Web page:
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Fake Security is Big Business
By: Bruce Coker
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    Table of Contents:
  • Fake Security is Big Business
  • Nasty Redirection
  • Self-protection
  • More self-protection

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    Fake Security is Big Business - Nasty Redirection

    (Page 2 of 4 )

    Even industry giants and government organizations have not remained untouched by the scareware stories. In December 2008, Gary Warner, University of Alabama's director of research in computer forensics, reported in his blog that redirection links to fake antivirus software vendor sites have exploited a number of major domains, including both microsoft.com and irs.gov.

    Warner’s blog makes for interesting – if disturbing – reading. He describes the redirect scam at length, explaining how fake redirection URLs from these domains have been listed in Google as a result of being posted in many thousands of blog comments sections and guest books. These links appear entirely legitimate, but any user who clicks on one is shown a false malware infection warning which leads to a fake system scan and, eventually, the opportunity to purchase the “System Security” application for $51.45. Whether or not the "product" is purchased, a key logger is installed on the system, which is potentially a serious threat in its own right.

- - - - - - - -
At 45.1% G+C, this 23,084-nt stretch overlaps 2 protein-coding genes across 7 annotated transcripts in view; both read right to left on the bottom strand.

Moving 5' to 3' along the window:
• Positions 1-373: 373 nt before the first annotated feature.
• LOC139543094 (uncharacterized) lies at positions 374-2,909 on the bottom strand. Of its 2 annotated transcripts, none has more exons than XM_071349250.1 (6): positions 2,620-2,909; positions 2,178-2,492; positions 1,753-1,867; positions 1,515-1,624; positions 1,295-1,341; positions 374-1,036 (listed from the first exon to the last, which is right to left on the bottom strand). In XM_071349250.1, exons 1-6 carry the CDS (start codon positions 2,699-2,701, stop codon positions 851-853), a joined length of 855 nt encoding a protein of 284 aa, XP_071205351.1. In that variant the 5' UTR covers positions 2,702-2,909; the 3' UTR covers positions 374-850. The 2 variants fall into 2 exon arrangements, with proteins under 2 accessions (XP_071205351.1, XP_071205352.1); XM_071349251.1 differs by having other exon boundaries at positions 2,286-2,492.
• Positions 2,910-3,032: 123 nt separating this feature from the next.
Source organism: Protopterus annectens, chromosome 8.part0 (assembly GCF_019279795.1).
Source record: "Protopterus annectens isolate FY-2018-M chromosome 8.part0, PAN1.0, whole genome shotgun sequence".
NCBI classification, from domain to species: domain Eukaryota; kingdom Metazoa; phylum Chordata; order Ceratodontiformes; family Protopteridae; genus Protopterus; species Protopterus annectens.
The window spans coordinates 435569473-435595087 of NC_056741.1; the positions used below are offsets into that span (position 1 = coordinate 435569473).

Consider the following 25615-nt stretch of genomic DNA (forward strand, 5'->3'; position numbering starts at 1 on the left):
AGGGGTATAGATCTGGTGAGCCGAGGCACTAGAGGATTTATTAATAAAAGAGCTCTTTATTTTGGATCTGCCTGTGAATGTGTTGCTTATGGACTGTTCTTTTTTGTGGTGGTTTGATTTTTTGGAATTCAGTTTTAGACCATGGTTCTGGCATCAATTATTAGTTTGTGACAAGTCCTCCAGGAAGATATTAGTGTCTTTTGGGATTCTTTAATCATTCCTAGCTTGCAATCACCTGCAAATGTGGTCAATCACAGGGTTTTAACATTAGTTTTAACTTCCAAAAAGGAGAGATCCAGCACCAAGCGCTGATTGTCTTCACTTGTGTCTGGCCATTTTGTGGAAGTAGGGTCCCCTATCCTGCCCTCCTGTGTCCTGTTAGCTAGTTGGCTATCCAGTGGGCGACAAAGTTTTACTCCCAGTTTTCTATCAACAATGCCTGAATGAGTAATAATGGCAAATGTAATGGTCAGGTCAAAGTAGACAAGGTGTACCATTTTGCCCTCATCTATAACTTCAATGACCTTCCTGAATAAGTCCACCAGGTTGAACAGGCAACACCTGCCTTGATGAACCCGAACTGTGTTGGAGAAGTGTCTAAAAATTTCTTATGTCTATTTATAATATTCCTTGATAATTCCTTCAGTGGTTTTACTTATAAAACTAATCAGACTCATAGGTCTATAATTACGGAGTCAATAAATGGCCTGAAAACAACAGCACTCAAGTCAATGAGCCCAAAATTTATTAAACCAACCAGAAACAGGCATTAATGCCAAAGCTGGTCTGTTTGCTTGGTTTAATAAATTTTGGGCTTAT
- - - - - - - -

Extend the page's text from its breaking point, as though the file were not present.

An especially insidious aspect of the redirect scam was the fact that it was almost impossible to identify the threat until it had actually been launched. The compromised links appeared in Google in response to legitimate search terms such as "Microsoft office 2002 download," and once they were clicked, it was too late. To its credit, Microsoft has responded quickly to these reports, closing the abused open redirector and implementing its own redirects to safe pages. Nonetheless, the swiftness and relative ease with which scammers have been able to execute such exploits has sounded alarms throughout the industry.  

    Compromised sites masquerading as legitimate ones is likely to be an increasingly popular trend as fake security scams grow in sophistication. News organization CNN was the target of one such incident in January 2009, when emails about the Gaza conflict began circulating that appeared to originate from its newsroom. These mails contained a link to an exact replica of a page containing a video of the conflict on CNN’s own web site.

    The fake site contained hundreds of links which all resolved properly to the CNN site. All except for two: clicking either the embedded video or a link to the Adobe Media Player resulted in malware downloads.

    Once again the most alarming aspect of this is how difficult it is to detect, even for the experienced and careful user. A web where every link on every site must be examined for potential hazards will rapidly become unusable, but with such imitations becoming ever more convincing, that seems to be the way things are heading at present.

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